India's position on Ukraine ‘unsatisfactory’ but unsurprising, says US
External affairs minister S Jaishankar said India's stand on Ukraine was based on six principles which included immediate cessation of violence and end to hostilities, a return to the path of dialogue and diplomacy and the global order being anchored on international law, the UN Charter and respect for territorial integrity and sovereignty of all states
The United States on Friday said India's position over Ukraine was ‘unsatisfactory’ but also unsurprising given its historical relationship with Russia, Reuters reported."I think we would certainly all acknowledge and agree that when it comes to votes at the U.N., India's position on the current crisis has been unsatisfactory, to say the least. But it's also been totally unsurprising," Mira Rapp-Hooper, thedirector for the Indo-Pacific on the White House National Security Council, said at a panel discussion.
The senior White House official's remark comes a day after external affairs minister S Jaishankar's statement on Ukraine. The minister said India's stand on Ukraine was based on six principles which included immediate cessation of violence and end to hostilities, a return to the path of dialogue and diplomacy and the global order being anchored on international law, the UN Charter and respect for territorial integrity and sovereignty of all states.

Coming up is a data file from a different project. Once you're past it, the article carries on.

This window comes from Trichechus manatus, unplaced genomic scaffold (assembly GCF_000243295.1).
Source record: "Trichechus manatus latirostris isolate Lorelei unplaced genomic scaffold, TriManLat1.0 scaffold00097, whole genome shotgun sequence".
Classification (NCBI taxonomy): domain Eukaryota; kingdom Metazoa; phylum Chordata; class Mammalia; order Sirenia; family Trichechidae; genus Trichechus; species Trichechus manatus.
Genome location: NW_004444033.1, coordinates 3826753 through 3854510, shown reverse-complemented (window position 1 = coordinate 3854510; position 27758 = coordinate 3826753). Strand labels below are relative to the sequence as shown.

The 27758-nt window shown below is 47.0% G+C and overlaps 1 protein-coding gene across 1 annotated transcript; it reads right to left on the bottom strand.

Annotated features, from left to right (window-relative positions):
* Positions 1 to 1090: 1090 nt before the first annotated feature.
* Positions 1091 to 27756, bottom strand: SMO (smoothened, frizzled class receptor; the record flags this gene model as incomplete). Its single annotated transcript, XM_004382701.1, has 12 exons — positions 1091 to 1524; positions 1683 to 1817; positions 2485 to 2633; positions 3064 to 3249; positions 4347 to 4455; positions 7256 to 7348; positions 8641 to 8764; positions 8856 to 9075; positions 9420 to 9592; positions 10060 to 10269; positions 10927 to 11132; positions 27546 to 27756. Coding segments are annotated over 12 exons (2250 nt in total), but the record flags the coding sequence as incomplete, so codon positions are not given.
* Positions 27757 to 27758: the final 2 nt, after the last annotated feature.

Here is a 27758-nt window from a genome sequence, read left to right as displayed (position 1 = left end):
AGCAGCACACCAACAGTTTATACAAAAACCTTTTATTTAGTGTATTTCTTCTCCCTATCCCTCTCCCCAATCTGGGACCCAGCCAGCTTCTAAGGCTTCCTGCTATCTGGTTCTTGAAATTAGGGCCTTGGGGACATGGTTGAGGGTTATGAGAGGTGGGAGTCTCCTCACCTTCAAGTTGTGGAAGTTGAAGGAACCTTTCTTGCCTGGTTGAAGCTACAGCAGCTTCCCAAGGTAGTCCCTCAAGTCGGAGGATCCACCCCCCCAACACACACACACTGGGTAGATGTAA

On Thursday, India abstained on a resolution adopted by the United Nations General Assembly on the humanitarian consequences of Russian invasion of Ukraine.
“What we require now is to focus on cessation of hostilities and urgent humanitarian assistance. The draft resolution did not fully reflect our expected focus on these challenges,” TS Tirumurti, India's permanent representative to the United Nations said on Thursday.
This was the second instance of India abstaining on a resolution at the UN in two days. The United Nations Security Council resolution by Russia on the humanitarian crisis in Ukraine had failed pass due to its failure to get the required nine yes votes.
According to Rapp-Hooper, New Delhi had moved closer to Russia after its relationship with Beijing had worsened.
"I think our perspective would be that the way forward involves keeping India close, thinking hard about how to present it with options, so that it can continue to provide for its strategic autonomy," she added.India is a member of the Quad alliance which also includes United States, Japan and Australia as other members. However, New Delhi is the only member which has not announced any sanctions on Moscow over its invasion in Ukraine which is underway since more than a month.India has developed close ties with Washington in recent years and is a vital part of the Quad grouping aimed at pushing back against China. But it has a long-standing relationship with Moscow, which remains a major supplier of its defense equipment.